Project Details - Ended
- Grant Number:R21 HS024553
- Funding Mechanism:
- AHRQ Funded Amount:$297,019
- Principal Investigator:
- Project Dates:9/30/2016 to 9/29/2018
- Care Setting:
- Type of Care:
- Health Care Theme:
Hospital safety remains a major issue in American health care. An estimated 400,000 premature deaths occur annually due to preventable harm, and adverse events occur in one-third of hospital admissions. Prior efforts to improve hospital quality have had relatively little impact, in part due to limited access to timely quality improvement data. Patients and family members are potential sources of meaningful patient safety data. They are often attentive observers of care, with their focus on only one plan of care for one person who is close to them.
This research developed FIQS, the Family Input to Quality and Safety tool, a mobile-responsive website for patient safety reporting. After usability testing, FIQS was pilot tested on the medical-surgical unit of a children’s hospital. Admitted patients 13 and older and their family members were texted daily during the child’s hospitalization to identify safety events they observed. The tool allows users to create safety reports in the categories of medication events, such as timing and dose; communication, such as poor patient-provider and team miscommunication; equipment, such as broken equipment; and unexpected events, such as blocked intravenous lines and tests done incorrectly. These reports were reviewed weekly during a multi-disciplinary on-unit team quality meeting.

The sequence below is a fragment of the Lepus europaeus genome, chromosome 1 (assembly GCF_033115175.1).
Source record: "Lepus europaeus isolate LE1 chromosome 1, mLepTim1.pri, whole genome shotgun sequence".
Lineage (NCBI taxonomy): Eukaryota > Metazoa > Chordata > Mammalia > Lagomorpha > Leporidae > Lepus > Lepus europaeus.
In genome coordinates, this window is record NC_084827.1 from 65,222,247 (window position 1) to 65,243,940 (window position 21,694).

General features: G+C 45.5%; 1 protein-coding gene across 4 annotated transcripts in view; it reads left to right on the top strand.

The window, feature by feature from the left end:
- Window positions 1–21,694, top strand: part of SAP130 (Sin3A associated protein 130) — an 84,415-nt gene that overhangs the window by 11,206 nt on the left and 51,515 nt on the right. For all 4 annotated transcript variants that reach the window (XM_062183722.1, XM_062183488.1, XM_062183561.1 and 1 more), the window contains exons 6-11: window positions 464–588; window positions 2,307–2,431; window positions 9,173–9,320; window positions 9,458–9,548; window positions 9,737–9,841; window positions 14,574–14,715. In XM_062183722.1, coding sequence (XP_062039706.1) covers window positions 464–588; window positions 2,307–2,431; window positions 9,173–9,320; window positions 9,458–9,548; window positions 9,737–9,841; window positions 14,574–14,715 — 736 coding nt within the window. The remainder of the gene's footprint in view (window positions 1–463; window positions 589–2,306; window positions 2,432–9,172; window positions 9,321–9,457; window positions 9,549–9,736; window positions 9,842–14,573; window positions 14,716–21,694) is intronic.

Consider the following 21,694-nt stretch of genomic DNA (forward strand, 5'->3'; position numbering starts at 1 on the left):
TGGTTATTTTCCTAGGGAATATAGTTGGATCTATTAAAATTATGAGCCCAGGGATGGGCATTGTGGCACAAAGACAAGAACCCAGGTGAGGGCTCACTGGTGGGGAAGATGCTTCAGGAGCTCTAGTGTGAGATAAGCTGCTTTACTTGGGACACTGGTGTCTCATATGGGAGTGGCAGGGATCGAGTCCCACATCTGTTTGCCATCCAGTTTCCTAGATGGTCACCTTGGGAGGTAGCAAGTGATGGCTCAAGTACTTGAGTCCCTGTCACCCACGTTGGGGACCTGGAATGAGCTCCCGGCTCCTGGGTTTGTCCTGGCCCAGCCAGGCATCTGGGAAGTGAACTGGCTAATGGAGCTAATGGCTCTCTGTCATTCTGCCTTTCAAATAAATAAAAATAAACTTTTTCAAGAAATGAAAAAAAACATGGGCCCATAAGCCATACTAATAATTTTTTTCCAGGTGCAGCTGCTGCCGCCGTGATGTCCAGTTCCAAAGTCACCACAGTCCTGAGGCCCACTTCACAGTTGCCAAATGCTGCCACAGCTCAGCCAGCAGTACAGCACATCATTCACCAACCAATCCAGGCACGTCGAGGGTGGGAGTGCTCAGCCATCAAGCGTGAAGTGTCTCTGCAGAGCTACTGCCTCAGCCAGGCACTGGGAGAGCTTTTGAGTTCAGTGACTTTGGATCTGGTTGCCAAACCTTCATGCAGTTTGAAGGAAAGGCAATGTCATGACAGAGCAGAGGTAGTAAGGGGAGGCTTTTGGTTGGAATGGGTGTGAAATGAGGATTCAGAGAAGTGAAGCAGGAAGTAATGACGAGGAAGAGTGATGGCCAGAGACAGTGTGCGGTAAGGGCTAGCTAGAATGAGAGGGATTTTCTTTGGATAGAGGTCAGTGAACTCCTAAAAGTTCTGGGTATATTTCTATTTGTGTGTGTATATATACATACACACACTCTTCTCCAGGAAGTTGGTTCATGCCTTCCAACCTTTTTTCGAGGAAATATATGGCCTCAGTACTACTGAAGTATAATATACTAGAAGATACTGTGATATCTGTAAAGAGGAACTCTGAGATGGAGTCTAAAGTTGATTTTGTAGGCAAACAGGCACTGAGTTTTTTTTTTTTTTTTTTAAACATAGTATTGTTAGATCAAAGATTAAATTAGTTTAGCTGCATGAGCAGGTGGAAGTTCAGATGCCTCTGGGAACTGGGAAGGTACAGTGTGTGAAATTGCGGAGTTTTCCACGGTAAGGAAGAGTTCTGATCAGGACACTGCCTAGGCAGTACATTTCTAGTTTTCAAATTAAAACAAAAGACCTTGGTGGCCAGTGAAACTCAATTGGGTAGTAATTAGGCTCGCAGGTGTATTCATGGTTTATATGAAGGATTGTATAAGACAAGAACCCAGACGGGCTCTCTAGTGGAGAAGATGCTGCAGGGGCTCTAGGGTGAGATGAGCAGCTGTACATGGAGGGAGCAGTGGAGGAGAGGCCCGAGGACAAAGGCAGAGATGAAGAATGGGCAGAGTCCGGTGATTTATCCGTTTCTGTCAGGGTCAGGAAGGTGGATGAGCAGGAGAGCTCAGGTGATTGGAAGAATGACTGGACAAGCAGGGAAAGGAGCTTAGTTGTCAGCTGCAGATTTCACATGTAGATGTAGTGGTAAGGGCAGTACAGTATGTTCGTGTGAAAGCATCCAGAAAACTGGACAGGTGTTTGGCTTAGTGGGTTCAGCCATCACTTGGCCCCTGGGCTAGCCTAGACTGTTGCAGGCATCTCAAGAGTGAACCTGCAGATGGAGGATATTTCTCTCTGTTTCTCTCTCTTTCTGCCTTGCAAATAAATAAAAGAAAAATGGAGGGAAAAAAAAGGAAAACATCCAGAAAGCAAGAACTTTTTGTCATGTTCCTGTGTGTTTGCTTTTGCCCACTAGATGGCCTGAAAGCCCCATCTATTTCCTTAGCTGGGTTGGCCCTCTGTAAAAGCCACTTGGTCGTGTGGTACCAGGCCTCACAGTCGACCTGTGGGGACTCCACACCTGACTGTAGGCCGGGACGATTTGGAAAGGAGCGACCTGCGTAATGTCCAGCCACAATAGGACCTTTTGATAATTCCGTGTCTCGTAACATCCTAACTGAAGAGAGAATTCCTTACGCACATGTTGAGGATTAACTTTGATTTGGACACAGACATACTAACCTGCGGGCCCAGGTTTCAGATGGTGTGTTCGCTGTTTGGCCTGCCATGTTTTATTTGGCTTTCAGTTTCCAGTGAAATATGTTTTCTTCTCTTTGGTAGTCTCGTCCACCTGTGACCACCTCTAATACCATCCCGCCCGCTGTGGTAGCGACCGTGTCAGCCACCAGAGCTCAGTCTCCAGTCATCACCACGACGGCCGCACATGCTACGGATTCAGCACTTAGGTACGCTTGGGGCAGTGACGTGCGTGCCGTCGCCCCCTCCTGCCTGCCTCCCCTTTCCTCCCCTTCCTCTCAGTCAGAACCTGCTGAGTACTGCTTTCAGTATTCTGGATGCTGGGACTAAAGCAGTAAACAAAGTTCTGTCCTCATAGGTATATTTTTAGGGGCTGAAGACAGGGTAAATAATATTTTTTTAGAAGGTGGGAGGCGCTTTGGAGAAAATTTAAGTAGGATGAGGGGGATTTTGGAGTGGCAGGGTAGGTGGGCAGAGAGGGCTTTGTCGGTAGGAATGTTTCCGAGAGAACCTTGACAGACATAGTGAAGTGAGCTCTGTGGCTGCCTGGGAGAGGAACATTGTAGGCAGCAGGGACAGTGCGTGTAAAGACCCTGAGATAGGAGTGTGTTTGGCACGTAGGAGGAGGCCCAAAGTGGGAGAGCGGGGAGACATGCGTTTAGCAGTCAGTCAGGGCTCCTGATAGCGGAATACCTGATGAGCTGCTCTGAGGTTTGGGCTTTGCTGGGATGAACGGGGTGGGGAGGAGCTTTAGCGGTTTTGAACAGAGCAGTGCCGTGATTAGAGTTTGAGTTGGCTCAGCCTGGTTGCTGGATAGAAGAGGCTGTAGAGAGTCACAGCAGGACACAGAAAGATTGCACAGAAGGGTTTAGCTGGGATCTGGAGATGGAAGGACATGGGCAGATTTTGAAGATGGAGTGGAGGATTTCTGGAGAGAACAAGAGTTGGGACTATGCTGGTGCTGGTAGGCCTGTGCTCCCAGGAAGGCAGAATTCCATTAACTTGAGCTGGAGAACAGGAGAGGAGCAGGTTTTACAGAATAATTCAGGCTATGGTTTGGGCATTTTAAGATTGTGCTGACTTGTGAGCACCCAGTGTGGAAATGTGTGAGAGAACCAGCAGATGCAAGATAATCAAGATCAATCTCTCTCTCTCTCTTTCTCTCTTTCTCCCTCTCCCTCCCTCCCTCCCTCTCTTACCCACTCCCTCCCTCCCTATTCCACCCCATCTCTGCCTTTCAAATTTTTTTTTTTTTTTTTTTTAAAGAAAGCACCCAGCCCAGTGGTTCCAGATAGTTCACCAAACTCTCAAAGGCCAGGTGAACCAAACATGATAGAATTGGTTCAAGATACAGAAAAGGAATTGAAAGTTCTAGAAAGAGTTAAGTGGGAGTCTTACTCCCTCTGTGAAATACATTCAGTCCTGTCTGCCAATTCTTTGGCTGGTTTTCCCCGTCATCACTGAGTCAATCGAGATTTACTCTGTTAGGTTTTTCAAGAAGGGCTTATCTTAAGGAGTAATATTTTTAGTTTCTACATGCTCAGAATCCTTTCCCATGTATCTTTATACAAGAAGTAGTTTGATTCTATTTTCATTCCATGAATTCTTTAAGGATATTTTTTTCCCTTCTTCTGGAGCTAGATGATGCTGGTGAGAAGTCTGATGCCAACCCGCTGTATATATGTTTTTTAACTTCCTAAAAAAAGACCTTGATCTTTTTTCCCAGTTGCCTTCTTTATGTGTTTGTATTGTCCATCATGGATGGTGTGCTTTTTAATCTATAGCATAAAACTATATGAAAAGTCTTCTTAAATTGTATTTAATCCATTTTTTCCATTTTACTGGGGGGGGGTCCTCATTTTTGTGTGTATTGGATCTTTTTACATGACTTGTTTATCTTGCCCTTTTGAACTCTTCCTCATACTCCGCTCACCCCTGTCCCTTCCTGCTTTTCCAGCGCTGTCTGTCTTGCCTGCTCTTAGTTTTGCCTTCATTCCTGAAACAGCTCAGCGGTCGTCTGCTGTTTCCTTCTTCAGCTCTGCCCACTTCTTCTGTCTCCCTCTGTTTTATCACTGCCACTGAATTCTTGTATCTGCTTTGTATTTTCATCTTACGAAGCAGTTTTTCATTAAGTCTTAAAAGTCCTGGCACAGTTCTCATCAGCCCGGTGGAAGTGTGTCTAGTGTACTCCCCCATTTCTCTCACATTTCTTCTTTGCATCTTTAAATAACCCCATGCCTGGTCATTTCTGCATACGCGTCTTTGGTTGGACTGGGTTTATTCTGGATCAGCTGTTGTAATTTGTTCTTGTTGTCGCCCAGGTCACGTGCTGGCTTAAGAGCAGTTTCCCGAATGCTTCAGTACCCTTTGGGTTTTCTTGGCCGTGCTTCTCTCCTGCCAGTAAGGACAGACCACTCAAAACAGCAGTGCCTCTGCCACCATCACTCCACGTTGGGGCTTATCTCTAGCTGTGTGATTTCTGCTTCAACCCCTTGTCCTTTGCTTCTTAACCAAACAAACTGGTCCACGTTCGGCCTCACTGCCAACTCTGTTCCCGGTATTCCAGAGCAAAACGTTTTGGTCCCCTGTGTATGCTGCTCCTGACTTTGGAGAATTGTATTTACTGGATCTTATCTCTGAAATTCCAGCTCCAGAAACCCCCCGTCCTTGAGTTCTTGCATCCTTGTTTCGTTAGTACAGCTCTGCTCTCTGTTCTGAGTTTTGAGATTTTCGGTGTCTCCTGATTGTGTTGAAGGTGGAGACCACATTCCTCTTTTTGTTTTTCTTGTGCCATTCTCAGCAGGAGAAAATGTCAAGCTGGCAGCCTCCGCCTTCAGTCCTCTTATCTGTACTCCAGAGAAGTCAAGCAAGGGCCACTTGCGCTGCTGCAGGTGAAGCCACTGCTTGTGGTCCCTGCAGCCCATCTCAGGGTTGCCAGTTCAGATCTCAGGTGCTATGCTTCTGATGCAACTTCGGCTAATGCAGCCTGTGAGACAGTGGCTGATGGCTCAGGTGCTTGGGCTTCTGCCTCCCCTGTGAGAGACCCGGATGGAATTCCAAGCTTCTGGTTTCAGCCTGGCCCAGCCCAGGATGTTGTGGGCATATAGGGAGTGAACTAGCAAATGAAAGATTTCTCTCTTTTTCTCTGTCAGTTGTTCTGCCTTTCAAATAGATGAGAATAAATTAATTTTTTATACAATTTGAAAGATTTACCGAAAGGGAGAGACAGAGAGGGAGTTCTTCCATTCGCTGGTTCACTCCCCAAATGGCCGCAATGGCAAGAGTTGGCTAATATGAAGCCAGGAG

The specific aims of the research were as follows:
- Determine the feasibility and acceptability of patient data collection and a provider dashboard.
- Assess whether reporting patient- and caregiver-observed processes of care to providers leads to changes over time.
- To assess participant experience with using the tool, with a specific focus on the role of being an observer and reporter of safety events, as well as assessing the pros and cons of making safety reports anonymous.
Two hundred and thirty-five participants submitted 89 safety reports over the 10-month pilot, of which most were about medication or communication issues. Semi-structured interviews were conducted with a randomly selected sample of study participants and hospital staff, including leadership in healthcare quality. Results from the initial analyses found that, while participants preferred default anonymous reporting, there was general comfort with opting to be identified. Overall, the participants had a positive experience using the tool and endorsed its continued use.
Participant and staff engagement demonstrated the feasibility of using FIQS for collecting real-time safety reports from patient and family members. Additional work remains to understand differences in patient reporting and how to effectively incorporate these data into hospital safety improvement efforts. The researchers plan to translate the tool into Spanish, allow participants identify themselves when submitting a report if they are open to answering followup questions, test the tool in other contexts, and develop best practices regarding how to incorporate patient and family member safety reports into hospital safety efforts.